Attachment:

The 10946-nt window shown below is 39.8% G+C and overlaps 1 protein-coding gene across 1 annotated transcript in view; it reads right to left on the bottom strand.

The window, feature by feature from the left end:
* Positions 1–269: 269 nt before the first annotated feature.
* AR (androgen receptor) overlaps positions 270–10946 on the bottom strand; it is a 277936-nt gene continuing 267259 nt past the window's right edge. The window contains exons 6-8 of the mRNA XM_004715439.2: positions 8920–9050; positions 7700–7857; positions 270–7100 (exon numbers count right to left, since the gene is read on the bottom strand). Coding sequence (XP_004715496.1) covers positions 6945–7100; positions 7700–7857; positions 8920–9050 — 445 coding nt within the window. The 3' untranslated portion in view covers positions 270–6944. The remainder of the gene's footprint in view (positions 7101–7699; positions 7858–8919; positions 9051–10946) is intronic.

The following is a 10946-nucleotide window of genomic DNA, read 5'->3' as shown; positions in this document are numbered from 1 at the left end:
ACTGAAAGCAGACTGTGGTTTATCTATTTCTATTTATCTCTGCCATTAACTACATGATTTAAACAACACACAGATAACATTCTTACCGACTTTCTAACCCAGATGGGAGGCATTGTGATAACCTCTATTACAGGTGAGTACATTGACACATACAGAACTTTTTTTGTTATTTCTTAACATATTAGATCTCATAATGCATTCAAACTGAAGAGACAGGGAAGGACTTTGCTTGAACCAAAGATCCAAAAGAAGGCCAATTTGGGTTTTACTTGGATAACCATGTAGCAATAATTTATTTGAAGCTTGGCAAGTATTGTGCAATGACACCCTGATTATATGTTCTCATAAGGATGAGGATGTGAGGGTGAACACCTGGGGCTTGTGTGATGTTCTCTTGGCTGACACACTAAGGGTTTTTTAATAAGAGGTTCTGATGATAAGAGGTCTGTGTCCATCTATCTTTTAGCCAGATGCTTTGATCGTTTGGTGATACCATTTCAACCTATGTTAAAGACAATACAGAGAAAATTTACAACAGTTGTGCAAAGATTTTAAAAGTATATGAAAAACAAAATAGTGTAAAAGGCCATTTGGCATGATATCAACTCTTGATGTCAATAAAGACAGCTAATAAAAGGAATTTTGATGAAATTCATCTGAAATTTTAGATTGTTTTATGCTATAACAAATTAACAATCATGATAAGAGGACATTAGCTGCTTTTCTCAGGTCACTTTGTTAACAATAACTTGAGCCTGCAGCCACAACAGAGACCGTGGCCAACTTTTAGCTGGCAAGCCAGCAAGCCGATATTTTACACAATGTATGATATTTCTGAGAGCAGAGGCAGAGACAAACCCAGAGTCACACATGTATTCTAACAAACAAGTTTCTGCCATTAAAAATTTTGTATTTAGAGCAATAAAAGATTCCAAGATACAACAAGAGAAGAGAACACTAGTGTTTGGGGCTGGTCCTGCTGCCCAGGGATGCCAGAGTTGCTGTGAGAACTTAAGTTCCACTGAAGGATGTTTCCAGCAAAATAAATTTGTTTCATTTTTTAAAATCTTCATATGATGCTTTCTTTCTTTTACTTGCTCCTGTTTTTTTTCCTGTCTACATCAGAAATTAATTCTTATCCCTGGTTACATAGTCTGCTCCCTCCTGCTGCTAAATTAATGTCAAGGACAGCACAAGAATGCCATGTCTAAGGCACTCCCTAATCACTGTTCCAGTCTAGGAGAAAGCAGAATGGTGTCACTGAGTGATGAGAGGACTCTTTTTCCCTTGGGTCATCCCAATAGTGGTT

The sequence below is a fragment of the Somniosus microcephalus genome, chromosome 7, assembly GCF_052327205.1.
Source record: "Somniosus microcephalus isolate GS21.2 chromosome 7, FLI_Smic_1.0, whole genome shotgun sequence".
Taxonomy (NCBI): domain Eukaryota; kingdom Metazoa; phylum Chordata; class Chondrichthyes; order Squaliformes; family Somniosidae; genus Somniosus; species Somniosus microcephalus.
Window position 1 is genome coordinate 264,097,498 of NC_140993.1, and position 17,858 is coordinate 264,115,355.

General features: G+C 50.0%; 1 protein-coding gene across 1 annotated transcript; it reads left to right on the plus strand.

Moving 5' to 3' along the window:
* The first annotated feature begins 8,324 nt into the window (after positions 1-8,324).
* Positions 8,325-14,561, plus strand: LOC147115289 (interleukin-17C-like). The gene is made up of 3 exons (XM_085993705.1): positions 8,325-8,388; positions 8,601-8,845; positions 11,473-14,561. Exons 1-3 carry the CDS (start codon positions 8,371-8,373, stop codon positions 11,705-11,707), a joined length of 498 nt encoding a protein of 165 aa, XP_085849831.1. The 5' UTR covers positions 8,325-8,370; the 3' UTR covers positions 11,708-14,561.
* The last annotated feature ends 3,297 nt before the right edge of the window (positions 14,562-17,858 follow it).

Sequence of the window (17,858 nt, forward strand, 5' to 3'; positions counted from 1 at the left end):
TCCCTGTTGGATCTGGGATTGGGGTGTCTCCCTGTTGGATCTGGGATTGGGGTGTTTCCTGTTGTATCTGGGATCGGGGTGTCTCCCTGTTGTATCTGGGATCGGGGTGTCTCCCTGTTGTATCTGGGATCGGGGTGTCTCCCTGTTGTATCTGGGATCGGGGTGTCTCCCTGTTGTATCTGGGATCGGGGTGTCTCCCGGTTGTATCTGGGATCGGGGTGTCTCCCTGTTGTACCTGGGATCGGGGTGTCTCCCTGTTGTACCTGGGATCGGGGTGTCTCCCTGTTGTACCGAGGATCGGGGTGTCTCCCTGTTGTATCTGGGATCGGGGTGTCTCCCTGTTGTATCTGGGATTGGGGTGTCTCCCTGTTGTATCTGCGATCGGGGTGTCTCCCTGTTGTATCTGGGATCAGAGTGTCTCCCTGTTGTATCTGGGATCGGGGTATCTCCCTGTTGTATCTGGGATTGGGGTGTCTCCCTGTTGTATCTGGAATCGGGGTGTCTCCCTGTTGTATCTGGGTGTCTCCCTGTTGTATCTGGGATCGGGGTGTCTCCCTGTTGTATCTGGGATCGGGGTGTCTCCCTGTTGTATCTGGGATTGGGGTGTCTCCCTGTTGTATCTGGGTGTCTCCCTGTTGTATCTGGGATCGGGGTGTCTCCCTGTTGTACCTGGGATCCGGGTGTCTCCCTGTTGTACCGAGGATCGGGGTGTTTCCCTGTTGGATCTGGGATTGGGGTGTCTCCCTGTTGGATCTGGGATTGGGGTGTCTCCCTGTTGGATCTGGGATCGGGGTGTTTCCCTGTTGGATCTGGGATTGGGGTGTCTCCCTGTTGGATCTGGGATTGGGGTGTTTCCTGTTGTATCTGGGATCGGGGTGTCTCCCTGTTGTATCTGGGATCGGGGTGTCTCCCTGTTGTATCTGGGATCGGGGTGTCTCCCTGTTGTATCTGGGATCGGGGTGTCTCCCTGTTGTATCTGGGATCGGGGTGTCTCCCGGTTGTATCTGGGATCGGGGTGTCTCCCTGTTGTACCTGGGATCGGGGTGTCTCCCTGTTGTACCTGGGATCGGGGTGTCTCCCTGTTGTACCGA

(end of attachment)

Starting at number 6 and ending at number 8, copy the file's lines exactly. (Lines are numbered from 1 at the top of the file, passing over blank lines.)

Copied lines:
ACTGAAAGCAGACTGTGGTTTATCTATTTCTATTTATCTCTGCCATTAACTACATGATTTAAACAACACACAGATAACATTCTTACCGACTTTCTAACCCAGATGGGAGGCATTGTGATAACCTCTATTACAGGTGAGTACATTGACACATACAGAACTTTTTTTGTTATTTCTTAACATATTAGATCTCATAATGCATTCAAACTGAAGAGACAGGGAAGGACTTTGCTTGAACCAAAGATCCAAAAGAAGGCCAATTTGGGTTTTACTTGGATAACCATGTAGCAATAATTTATTTGAAGCTTGGCAAGTATTGTGCAATGACACCCTGATTATATGTTCTCATAAGGATGAGGATGTGAGGGTGAACACCTGGGGCTTGTGTGATGTTCTCTTGGCTGACACACTAAGGGTTTTTTAATAAGAGGTTCTGATGATAAGAGGTCTGTGTCCATCTATCTTTTAGCCAGATGCTTTGATCGTTTGGTGATACCATTTCAACCTATGTTAAAGACAATACAGAGAAAATTTACAACAGTTGTGCAAAGATTTTAAAAGTATATGAAAAACAAAATAGTGTAAAAGGCCATTTGGCATGATATCAACTCTTGATGTCAATAAAGACAGCTAATAAAAGGAATTTTGATGAAATTCATCTGAAATTTTAGATTGTTTTATGCTATAACAAATTAACAATCATGATAAGAGGACATTAGCTGCTTTTCTCAGGTCACTTTGTTAACAATAACTTGAGCCTGCAGCCACAACAGAGACCGTGGCCAACTTTTAGCTGGCAAGCCAGCAAGCCGATATTTTACACAATGTATGATATTTCTGAGAGCAGAGGCAGAGACAAACCCAGAGTCACACATGTATTCTAACAAACAAGTTTCTGCCATTAAAAATTTTGTATTTAGAGCAATAAAAGATTCCAAGATACAACAAGAGAAGAGAACACTAGTGTTTGGGGCTGGTCCTGCTGCCCAGGGATGCCAGAGTTGCTGTGAGAACTTAAGTTCCACTGAAGGATGTTTCCAGCAAAATAAATTTGTTTCATTTTTTAAAATCTTCATATGATGCTTTCTTTCTTTTACTTGCTCCTGTTTTTTTTCCTGTCTACATCAGAAATTAATTCTTATCCCTGGTTACATAGTCTGCTCCCTCCTGCTGCTAAATTAATGTCAAGGACAGCACAAGAATGCCATGTCTAAGGCACTCCCTAATCACTGTTCCAGTCTAGGAGAAAGCAGAATGGTGTCACTGAGTGATGAGAGGACTCTTTTTCCCTTGGGTCATCCCAATAGTGGTT

The sequence below is a fragment of the Somniosus microcephalus genome, chromosome 7, assembly GCF_052327205.1.
Source record: "Somniosus microcephalus isolate GS21.2 chromosome 7, FLI_Smic_1.0, whole genome shotgun sequence".